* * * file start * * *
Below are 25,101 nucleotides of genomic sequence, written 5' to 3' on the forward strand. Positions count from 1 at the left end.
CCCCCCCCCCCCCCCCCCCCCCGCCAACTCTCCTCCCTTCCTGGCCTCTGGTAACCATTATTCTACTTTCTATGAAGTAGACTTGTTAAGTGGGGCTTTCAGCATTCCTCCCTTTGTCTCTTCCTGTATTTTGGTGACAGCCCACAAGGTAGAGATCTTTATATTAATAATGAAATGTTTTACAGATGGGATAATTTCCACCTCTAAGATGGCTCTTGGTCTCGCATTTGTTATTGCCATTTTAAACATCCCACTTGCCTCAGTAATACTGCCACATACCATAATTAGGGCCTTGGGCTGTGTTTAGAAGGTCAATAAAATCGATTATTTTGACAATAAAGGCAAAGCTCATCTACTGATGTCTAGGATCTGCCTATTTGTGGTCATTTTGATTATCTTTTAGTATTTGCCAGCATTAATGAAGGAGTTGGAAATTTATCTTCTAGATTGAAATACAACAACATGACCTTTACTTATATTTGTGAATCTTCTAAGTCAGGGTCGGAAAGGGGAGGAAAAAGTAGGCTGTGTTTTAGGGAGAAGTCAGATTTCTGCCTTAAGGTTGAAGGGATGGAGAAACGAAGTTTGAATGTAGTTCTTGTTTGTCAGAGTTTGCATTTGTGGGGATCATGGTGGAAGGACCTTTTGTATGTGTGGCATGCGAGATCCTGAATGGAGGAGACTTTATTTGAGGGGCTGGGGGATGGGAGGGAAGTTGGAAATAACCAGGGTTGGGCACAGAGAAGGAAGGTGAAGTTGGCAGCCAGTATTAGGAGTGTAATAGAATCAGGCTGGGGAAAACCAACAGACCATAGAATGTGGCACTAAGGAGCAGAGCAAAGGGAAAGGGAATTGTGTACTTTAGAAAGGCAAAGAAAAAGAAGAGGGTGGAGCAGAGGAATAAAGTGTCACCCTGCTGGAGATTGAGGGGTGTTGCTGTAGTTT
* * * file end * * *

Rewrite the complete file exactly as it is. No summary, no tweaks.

Below are 25,101 nucleotides of genomic sequence, written 5' to 3' on the forward strand. Positions count from 1 at the left end.
CCCCCCCCCCCCCCCCCCCCCCGCCAACTCTCCTCCCTTCCTGGCCTCTGGTAACCATTATTCTACTTTCTATGAAGTAGACTTGTTAAGTGGGGCTTTCAGCATTCCTCCCTTTGTCTCTTCCTGTATTTTGGTGACAGCCCACAAGGTAGAGATCTTTATATTAATAATGAAATGTTTTACAGATGGGATAATTTCCACCTCTAAGATGGCTCTTGGTCTCGCATTTGTTATTGCCATTTTAAACATCCCACTTGCCTCAGTAATACTGCCACATACCATAATTAGGGCCTTGGGCTGTGTTTAGAAGGTCAATAAAATCGATTATTTTGACAATAAAGGCAAAGCTCATCTACTGATGTCTAGGATCTGCCTATTTGTGGTCATTTTGATTATCTTTTAGTATTTGCCAGCATTAATGAAGGAGTTGGAAATTTATCTTCTAGATTGAAATACAACAACATGACCTTTACTTATATTTGTGAATCTTCTAAGTCAGGGTCGGAAAGGGGAGGAAAAAGTAGGCTGTGTTTTAGGGAGAAGTCAGATTTCTGCCTTAAGGTTGAAGGGATGGAGAAACGAAGTTTGAATGTAGTTCTTGTTTGTCAGAGTTTGCATTTGTGGGGATCATGGTGGAAGGACCTTTTGTATGTGTGGCATGCGAGATCCTGAATGGAGGAGACTTTATTTGAGGGGCTGGGGGATGGGAGGGAAGTTGGAAATAACCAGGGTTGGGCACAGAGAAGGAAGGTGAAGTTGGCAGCCAGTATTAGGAGTGTAATAGAATCAGGCTGGGGAAAACCAACAGACCATAGAATGTGGCACTAAGGAGCAGAGCAAAGGGAAAGGGAATTGTGTACTTTAGAAAGGCAAAGAAAAAGAAGAGGGTGGAGCAGAGGAATAAAGTGTCACCCTGCTGGAGATTGAGGGGTGTTGCTGTAGTTT